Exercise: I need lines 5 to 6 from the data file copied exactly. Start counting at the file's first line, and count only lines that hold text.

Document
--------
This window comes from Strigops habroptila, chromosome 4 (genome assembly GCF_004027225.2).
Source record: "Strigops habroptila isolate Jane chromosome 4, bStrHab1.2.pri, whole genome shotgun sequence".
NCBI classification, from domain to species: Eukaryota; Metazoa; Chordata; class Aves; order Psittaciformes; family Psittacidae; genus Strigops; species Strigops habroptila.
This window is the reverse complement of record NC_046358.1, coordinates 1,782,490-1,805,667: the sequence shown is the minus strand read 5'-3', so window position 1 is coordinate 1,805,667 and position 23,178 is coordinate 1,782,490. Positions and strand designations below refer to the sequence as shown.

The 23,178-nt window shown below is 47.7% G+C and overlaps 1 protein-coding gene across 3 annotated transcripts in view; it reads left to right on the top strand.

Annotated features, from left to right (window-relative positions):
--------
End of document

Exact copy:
The 23,178-nt window shown below is 47.7% G+C and overlaps 1 protein-coding gene across 3 annotated transcripts in view; it reads left to right on the top strand.

Annotated features, from left to right (window-relative positions):